Finally, the last key dimension we summarized was economic KPIs associated with sustainability issues. Particularly relevant are aspects covered at the World Summit on Sustainable Development in Johannesburg (2002), 10 years after the conference in Rio De Janeiro. It introduced for the first time the idea that economic growth is not a synonym for development, but it is fundamental to distinguish between growth and development. In fact, the summit drew attention to the fact that development must be considered a priority with respect to economic growth. Thus, three main pillars were established: social connection at the top, economic connection, and environmental connection [55]. In this case we refer to economics as the capacity to create durable growth of the main economic indicators, to generate revenue and employment, and to sustain the population, enhancing territorial uniqueness and efficiently employing resources [56]. For instance, Hsu et al. [57] focused on the growth of the gross margin ratio derived from the sustainability strategy adopted. Ferreira et al. [44] highlighted the need to consider the total costs and investments related to environmental protection. Van der Woerd [58] explained the relevance of financial indicators connected to sustainability in order to evaluate value creation. All KPIs selected in this dimension are shown in Figure 6. Moreover, according to Martínez-Perales et al. [1], there is a fundamental role of management system standards (ISO 9001, ISO 14001, ISO 50001, UNE 166002, and OHSAS 18001) that allow the application of sustainability issues to be certified and guarantee the high reputation of the company and respect for norms of each dimension. For example, respect for the economic dimension is guaranteed by ISO 9001 and UNE 166002, which allow the quality of financial and economic performance to be certified. At the same time, consideration of the environmental dimension is certified by ISO 14001 and ISO 50001, which allow the application of norms connected to the issues related to natural resources, environmental impact management, environmental policy management, and environmental commitment and responsibility to be guaranteed. Finally, consideration of the social dimension is guaranteed by ISO 9001, UNE 166002, and OHSAS 18001. A company’s certifications have a direct influence on its performance and management. Therefore, there is a strong link between these standards and sustainability performance. To this end, the sustainability perspective needs to include all certifications that guarantee the quality and respect of sustainability dimensions. In addition, this allows the company to have a good reputation, improving relationships with and retention of clients. Since certification is given by competent external organizations, it is guaranteed that the information on management systems used is true and impartial.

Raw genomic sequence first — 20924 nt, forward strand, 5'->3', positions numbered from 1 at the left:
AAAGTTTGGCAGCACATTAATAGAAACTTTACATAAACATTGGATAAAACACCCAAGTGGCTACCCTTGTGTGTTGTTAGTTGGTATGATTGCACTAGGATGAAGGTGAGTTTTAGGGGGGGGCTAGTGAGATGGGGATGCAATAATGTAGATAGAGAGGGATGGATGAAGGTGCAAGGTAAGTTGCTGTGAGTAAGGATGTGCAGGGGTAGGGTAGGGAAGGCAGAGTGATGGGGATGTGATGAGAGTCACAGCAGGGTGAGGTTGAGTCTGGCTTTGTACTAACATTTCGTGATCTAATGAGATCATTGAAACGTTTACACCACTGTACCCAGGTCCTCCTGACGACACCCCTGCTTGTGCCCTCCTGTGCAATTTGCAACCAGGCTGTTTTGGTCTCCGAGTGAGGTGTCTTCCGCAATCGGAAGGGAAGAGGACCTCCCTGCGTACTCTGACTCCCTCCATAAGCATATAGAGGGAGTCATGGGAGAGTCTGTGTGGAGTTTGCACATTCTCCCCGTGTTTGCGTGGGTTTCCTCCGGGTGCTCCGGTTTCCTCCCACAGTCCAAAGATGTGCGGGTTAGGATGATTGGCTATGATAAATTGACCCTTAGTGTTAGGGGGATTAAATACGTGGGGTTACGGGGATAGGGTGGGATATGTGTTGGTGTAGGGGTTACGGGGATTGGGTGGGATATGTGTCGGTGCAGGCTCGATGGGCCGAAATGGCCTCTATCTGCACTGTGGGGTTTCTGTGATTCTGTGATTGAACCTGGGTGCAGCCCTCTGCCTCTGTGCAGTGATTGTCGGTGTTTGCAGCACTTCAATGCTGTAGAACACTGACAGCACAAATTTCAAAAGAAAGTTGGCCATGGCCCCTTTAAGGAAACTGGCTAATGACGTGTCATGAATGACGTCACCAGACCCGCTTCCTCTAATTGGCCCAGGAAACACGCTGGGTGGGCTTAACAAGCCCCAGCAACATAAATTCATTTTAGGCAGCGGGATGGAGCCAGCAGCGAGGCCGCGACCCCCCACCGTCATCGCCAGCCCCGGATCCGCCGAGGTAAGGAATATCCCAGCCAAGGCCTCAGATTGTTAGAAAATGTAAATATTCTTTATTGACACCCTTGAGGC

4.3. Interview Results